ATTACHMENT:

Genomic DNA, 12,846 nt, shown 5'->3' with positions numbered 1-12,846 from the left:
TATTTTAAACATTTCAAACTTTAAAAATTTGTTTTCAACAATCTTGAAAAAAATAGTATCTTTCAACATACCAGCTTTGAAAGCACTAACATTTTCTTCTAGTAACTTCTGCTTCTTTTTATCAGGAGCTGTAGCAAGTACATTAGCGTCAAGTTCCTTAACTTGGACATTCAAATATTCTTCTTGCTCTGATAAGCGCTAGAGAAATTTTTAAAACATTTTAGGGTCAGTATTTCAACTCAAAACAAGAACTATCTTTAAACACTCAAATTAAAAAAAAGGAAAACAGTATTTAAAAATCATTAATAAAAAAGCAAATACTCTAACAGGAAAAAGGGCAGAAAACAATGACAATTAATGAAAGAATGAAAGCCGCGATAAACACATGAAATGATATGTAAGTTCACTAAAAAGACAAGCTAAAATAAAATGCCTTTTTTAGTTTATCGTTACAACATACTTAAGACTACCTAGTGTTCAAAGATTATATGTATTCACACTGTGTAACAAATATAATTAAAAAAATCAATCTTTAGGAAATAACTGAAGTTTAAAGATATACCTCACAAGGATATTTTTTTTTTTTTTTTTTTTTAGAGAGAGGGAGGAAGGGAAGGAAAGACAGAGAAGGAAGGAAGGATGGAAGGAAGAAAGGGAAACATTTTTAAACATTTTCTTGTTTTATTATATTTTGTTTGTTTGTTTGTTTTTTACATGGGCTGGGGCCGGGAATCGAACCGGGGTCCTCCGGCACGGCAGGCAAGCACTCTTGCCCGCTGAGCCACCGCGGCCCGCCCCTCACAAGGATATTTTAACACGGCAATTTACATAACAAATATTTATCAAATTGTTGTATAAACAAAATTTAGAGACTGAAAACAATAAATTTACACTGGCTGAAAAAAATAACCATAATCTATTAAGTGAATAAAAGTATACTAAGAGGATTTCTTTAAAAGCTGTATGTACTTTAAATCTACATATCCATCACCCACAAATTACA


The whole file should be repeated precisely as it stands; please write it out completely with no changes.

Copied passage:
Genomic DNA, 12,846 nt, shown 5'->3' with positions numbered 1-12,846 from the left:
TATTTTAAACATTTCAAACTTTAAAAATTTGTTTTCAACAATCTTGAAAAAAATAGTATCTTTCAACATACCAGCTTTGAAAGCACTAACATTTTCTTCTAGTAACTTCTGCTTCTTTTTATCAGGAGCTGTAGCAAGTACATTAGCGTCAAGTTCCTTAACTTGGACATTCAAATATTCTTCTTGCTCTGATAAGCGCTAGAGAAATTTTTAAAACATTTTAGGGTCAGTATTTCAACTCAAAACAAGAACTATCTTTAAACACTCAAATTAAAAAAAAGGAAAACAGTATTTAAAAATCATTAATAAAAAAGCAAATACTCTAACAGGAAAAAGGGCAGAAAACAATGACAATTAATGAAAGAATGAAAGCCGCGATAAACACATGAAATGATATGTAAGTTCACTAAAAAGACAAGCTAAAATAAAATGCCTTTTTTAGTTTATCGTTACAACATACTTAAGACTACCTAGTGTTCAAAGATTATATGTATTCACACTGTGTAACAAATATAATTAAAAAAATCAATCTTTAGGAAATAACTGAAGTTTAAAGATATACCTCACAAGGATATTTTTTTTTTTTTTTTTTTTTAGAGAGAGGGAGGAAGGGAAGGAAAGACAGAGAAGGAAGGAAGGATGGAAGGAAGAAAGGGAAACATTTTTAAACATTTTCTTGTTTTATTATATTTTGTTTGTTTGTTTGTTTTTTACATGGGCTGGGGCCGGGAATCGAACCGGGGTCCTCCGGCACGGCAGGCAAGCACTCTTGCCCGCTGAGCCACCGCGGCCCGCCCCTCACAAGGATATTTTAACACGGCAATTTACATAACAAATATTTATCAAATTGTTGTATAAACAAAATTTAGAGACTGAAAACAATAAATTTACACTGGCTGAAAAAAATAACCATAATCTATTAAGTGAATAAAAGTATACTAAGAGGATTTCTTTAAAAGCTGTATGTACTTTAAATCTACATATCCATCACCCACAAATTACA